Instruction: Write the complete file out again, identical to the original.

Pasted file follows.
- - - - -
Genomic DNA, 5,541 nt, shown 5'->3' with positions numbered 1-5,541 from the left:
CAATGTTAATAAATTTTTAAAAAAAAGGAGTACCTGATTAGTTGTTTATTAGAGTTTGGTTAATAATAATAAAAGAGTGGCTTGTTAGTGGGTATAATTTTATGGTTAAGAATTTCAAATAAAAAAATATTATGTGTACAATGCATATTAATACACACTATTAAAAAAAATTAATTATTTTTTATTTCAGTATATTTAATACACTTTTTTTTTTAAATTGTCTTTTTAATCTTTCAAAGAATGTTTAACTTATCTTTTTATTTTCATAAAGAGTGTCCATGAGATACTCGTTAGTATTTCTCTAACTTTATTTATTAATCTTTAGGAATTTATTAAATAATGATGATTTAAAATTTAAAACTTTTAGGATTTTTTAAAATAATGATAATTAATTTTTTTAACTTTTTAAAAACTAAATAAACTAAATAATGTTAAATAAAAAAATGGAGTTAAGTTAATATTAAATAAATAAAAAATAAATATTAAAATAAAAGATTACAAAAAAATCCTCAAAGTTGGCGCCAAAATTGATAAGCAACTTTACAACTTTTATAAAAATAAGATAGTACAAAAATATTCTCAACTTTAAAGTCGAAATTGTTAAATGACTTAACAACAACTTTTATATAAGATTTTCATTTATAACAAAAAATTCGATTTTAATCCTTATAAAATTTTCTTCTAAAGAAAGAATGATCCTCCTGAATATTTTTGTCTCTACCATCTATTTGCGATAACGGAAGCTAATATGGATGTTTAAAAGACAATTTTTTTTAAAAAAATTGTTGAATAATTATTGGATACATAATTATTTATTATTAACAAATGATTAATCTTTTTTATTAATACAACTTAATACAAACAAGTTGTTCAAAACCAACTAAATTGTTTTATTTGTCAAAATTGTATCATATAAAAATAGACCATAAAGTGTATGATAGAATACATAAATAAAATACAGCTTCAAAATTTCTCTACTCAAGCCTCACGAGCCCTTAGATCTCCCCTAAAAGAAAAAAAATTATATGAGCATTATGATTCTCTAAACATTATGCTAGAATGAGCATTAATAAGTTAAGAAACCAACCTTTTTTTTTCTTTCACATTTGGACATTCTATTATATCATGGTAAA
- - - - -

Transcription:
Genomic DNA, 5,541 nt, shown 5'->3' with positions numbered 1-5,541 from the left:
CAATGTTAATAAATTTTTAAAAAAAAGGAGTACCTGATTAGTTGTTTATTAGAGTTTGGTTAATAATAATAAAAGAGTGGCTTGTTAGTGGGTATAATTTTATGGTTAAGAATTTCAAATAAAAAAATATTATGTGTACAATGCATATTAATACACACTATTAAAAAAAATTAATTATTTTTTATTTCAGTATATTTAATACACTTTTTTTTTTAAATTGTCTTTTTAATCTTTCAAAGAATGTTTAACTTATCTTTTTATTTTCATAAAGAGTGTCCATGAGATACTCGTTAGTATTTCTCTAACTTTATTTATTAATCTTTAGGAATTTATTAAATAATGATGATTTAAAATTTAAAACTTTTAGGATTTTTTAAAATAATGATAATTAATTTTTTTAACTTTTTAAAAACTAAATAAACTAAATAATGTTAAATAAAAAAATGGAGTTAAGTTAATATTAAATAAATAAAAAATAAATATTAAAATAAAAGATTACAAAAAAATCCTCAAAGTTGGCGCCAAAATTGATAAGCAACTTTACAACTTTTATAAAAATAAGATAGTACAAAAATATTCTCAACTTTAAAGTCGAAATTGTTAAATGACTTAACAACAACTTTTATATAAGATTTTCATTTATAACAAAAAATTCGATTTTAATCCTTATAAAATTTTCTTCTAAAGAAAGAATGATCCTCCTGAATATTTTTGTCTCTACCATCTATTTGCGATAACGGAAGCTAATATGGATGTTTAAAAGACAATTTTTTTTAAAAAAATTGTTGAATAATTATTGGATACATAATTATTTATTATTAACAAATGATTAATCTTTTTTATTAATACAACTTAATACAAACAAGTTGTTCAAAACCAACTAAATTGTTTTATTTGTCAAAATTGTATCATATAAAAATAGACCATAAAGTGTATGATAGAATACATAAATAAAATACAGCTTCAAAATTTCTCTACTCAAGCCTCACGAGCCCTTAGATCTCCCCTAAAAGAAAAAAAATTATATGAGCATTATGATTCTCTAAACATTATGCTAGAATGAGCATTAATAAGTTAAGAAACCAACCTTTTTTTTTCTTTCACATTTGGACATTCTATTATATCATGGTAAA